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To prove the equivalence, we have to show that P/poly $\subseteq$ BPP/poly and BPP/poly $\subseteq$ P/poly thus P/poly = BPP/poly.

Since BPP $\subseteq$ P/poly. My thinking is, we can also add poly to both sides to get something like BPP/poly $\subseteq$ (P/poly)/poly to also prove the equivalence. Is that possible?

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  • $\begingroup$ Do you know a proof that BPP $\subseteq$ P/poly? Have you tried adapting it along the lines you mention? If so, what happened when you tried? $\endgroup$
    – D.W.
    Apr 15 at 6:50
  • $\begingroup$ BPP $\subseteq$ P/poly from Adleman's theorem. When I think about it, it would make sense that adding the advice to both sides could work but 1. I have not seen an advice added to an advice class and 2. I'm not sure if there's any limitations, faulty reasoning on my side, and why it hasn't been tried before. $\endgroup$
    – rock_lee
    Apr 15 at 7:05
  • $\begingroup$ I'm asking whether you are familiar with the proof of Adleman's theorem, and suggesting you try adapting that proof by applying the idea you mention in your post, and see what happens. Don't just theorize about adding /poly to both sides -- adapt each individual step in the proof of the theorem in a concrete way. $\endgroup$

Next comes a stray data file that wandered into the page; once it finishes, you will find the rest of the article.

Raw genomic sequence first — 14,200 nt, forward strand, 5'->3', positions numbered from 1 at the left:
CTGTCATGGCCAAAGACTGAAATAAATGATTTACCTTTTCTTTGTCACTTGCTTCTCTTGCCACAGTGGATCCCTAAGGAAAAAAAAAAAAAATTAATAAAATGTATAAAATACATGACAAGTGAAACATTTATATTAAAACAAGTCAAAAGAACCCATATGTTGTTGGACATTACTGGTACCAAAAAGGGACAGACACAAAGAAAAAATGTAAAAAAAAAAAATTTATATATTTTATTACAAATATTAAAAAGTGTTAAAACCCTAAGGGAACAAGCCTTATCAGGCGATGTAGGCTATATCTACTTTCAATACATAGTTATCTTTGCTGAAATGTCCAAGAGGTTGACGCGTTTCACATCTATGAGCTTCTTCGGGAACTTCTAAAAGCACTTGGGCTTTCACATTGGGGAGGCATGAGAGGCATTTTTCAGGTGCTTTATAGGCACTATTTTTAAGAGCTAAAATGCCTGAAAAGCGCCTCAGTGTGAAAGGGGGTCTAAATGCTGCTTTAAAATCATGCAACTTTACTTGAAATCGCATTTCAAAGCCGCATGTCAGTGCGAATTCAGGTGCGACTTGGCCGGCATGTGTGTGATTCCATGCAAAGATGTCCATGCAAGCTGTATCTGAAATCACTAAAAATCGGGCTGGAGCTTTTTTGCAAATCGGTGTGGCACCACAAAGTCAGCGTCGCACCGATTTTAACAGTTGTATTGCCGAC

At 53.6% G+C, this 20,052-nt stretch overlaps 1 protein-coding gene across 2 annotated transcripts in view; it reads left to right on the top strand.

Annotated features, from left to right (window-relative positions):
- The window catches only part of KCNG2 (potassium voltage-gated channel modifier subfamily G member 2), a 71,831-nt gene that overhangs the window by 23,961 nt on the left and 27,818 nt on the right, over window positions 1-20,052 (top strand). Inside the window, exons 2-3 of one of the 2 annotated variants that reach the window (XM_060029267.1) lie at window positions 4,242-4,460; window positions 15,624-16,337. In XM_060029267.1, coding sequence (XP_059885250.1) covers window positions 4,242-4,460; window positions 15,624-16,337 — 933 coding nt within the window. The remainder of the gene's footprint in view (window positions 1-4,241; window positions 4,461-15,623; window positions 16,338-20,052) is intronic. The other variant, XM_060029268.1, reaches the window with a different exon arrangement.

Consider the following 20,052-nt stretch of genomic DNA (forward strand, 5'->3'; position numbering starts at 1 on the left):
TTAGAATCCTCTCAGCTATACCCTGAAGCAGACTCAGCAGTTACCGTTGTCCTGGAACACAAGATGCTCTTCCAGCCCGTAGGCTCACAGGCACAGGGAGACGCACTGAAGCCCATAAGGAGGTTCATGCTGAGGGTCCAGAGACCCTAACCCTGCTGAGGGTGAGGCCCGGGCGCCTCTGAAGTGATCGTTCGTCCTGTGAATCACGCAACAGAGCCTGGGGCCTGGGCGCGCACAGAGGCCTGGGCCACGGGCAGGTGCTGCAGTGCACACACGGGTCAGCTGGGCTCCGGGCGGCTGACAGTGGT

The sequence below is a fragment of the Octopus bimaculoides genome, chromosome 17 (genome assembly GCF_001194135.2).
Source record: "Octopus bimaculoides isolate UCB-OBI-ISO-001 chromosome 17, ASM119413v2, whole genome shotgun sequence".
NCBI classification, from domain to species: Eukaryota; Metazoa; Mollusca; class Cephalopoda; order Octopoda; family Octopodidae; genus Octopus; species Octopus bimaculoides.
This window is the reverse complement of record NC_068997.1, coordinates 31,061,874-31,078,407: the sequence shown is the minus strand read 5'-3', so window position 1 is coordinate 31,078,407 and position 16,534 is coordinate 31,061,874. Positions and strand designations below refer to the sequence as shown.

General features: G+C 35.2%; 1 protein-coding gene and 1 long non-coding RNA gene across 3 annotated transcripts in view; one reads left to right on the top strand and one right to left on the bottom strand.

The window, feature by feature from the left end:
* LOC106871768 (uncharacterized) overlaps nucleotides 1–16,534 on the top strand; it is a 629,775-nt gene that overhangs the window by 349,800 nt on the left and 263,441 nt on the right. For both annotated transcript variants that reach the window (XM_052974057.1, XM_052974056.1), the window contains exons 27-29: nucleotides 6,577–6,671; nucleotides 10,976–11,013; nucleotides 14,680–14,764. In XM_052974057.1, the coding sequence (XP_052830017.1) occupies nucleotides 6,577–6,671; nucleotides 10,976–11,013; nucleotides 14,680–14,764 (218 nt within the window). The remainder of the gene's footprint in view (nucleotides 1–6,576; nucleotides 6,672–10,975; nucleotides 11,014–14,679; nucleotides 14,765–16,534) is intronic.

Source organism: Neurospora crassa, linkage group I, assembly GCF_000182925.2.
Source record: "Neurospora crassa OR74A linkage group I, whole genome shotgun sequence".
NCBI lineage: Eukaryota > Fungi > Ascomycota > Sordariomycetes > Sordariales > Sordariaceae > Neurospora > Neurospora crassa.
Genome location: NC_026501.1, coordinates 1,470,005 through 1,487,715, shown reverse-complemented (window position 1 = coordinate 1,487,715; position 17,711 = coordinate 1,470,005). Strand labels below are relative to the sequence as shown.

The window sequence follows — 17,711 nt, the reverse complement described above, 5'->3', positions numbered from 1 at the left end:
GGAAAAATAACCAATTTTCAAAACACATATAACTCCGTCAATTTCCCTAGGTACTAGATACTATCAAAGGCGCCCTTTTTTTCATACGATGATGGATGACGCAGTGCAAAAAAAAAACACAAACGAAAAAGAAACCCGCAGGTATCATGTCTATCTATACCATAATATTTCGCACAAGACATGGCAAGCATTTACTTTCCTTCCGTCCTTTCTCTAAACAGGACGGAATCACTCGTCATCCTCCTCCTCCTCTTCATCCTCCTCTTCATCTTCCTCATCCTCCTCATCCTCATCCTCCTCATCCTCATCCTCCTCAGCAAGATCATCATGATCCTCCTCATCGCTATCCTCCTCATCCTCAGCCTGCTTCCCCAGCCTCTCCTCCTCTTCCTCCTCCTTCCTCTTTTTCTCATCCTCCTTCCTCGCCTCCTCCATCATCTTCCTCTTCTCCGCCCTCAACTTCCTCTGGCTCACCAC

– D.W.
    Apr 15 at 7:07
  • $\begingroup$ I guess that's where I'm at. I don't fully understand advice classes, just the basics of what they are and why they are important since I'm new to complexity theorems. I understand BPP and from the conclusion of the theorem, we can use a universally good string r to build a circuit for a deterministic verifier with r as input for the witness. Since I don't intuitively understand the theorem, I find it hard to build upon it. $\endgroup$
    – rock_lee
    Apr 15 at 7:43
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    $\begingroup$ Your argument is correct: (P/poly)/poly = P/poly. Adding advice twice is the same as adding more advice once. There is no point in going through the proof of Adleman’s theorem here, you can treat the theorem as a black box. $\endgroup$ Apr 15 at 7:58

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